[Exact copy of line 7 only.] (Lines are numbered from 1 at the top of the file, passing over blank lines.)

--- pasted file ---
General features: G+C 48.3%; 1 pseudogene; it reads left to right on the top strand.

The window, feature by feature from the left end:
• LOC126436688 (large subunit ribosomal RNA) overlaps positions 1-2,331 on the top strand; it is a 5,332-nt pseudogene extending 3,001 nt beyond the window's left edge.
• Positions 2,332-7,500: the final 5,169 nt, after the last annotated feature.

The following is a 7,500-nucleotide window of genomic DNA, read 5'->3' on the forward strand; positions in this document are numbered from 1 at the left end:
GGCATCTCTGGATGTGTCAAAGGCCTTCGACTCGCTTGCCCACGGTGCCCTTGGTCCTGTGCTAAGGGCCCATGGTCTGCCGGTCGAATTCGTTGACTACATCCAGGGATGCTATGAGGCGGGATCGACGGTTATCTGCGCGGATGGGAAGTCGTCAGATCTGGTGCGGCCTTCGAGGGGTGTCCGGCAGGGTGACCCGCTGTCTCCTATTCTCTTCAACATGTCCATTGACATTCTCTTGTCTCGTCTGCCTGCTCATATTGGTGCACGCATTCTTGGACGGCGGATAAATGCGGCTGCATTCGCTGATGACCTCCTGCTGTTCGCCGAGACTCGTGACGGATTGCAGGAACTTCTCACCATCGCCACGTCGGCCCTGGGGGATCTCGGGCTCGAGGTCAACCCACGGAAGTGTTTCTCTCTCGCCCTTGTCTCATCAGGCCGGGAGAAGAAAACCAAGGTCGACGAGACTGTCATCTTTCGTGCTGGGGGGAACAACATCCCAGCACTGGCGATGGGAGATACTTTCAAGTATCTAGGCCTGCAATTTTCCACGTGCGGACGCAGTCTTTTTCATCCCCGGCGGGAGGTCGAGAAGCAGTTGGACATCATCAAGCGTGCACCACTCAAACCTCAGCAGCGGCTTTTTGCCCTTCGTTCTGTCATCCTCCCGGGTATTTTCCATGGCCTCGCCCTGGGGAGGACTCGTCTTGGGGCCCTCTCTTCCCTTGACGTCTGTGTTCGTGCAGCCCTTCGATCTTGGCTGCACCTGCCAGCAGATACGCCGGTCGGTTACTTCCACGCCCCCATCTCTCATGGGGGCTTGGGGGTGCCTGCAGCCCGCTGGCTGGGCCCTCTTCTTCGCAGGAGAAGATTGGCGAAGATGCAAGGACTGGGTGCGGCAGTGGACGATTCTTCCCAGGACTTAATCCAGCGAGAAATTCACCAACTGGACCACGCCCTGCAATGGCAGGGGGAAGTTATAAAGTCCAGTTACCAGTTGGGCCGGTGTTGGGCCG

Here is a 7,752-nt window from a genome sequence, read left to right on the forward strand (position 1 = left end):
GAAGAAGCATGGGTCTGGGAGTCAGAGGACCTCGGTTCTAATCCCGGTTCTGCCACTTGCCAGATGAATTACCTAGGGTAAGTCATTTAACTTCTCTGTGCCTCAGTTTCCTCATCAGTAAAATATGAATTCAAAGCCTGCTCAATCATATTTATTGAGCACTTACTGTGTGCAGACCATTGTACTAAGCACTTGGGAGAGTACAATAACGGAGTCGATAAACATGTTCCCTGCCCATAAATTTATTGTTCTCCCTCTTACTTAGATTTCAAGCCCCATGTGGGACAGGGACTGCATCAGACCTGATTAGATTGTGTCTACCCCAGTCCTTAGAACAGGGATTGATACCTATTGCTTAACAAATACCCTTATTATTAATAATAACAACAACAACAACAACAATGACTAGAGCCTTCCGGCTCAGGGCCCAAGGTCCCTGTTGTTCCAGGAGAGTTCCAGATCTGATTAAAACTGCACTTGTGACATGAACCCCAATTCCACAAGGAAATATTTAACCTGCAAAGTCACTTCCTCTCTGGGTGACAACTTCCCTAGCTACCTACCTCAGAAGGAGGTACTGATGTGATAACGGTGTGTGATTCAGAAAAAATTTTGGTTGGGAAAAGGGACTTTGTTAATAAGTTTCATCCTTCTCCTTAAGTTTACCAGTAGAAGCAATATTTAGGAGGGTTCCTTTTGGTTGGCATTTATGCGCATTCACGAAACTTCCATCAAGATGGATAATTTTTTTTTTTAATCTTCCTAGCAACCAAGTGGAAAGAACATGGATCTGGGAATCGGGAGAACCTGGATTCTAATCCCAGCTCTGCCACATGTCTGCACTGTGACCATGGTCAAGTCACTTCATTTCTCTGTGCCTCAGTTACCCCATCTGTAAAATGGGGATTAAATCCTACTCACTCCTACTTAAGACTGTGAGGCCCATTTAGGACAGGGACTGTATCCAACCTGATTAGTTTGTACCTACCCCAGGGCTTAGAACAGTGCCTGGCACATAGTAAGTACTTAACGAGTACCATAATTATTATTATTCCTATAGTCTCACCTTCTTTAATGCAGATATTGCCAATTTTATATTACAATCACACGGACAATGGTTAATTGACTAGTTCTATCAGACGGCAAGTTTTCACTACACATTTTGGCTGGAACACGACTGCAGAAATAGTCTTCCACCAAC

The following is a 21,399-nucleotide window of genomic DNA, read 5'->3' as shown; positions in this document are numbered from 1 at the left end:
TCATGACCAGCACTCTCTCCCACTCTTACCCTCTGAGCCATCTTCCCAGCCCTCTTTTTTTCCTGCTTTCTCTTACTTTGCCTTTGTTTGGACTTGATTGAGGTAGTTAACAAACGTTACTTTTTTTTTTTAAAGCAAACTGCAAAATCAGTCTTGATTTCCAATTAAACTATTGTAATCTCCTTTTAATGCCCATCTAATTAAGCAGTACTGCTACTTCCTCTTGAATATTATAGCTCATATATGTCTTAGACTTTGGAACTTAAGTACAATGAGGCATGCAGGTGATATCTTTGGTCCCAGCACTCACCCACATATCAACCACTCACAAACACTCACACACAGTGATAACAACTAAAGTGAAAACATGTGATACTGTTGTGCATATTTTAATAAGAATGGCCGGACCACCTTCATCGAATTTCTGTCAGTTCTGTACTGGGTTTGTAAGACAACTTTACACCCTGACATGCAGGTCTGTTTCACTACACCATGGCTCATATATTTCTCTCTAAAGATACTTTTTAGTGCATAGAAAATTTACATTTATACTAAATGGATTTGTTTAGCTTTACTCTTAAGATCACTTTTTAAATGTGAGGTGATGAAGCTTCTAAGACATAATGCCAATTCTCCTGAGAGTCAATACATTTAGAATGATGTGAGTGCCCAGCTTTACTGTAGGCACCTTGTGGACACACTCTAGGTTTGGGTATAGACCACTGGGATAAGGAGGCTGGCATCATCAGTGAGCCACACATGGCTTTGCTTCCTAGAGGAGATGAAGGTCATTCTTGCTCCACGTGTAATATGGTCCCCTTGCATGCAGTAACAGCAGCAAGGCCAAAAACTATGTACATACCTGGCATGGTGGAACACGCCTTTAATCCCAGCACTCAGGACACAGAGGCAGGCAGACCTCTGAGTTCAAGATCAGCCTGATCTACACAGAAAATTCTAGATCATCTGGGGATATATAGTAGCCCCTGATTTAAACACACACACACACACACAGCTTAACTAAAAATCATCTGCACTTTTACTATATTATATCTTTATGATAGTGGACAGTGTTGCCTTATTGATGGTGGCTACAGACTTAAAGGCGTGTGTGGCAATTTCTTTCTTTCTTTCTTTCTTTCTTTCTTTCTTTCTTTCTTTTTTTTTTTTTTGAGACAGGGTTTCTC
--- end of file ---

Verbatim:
Here is a 7,752-nt window from a genome sequence, read left to right on the forward strand (position 1 = left end):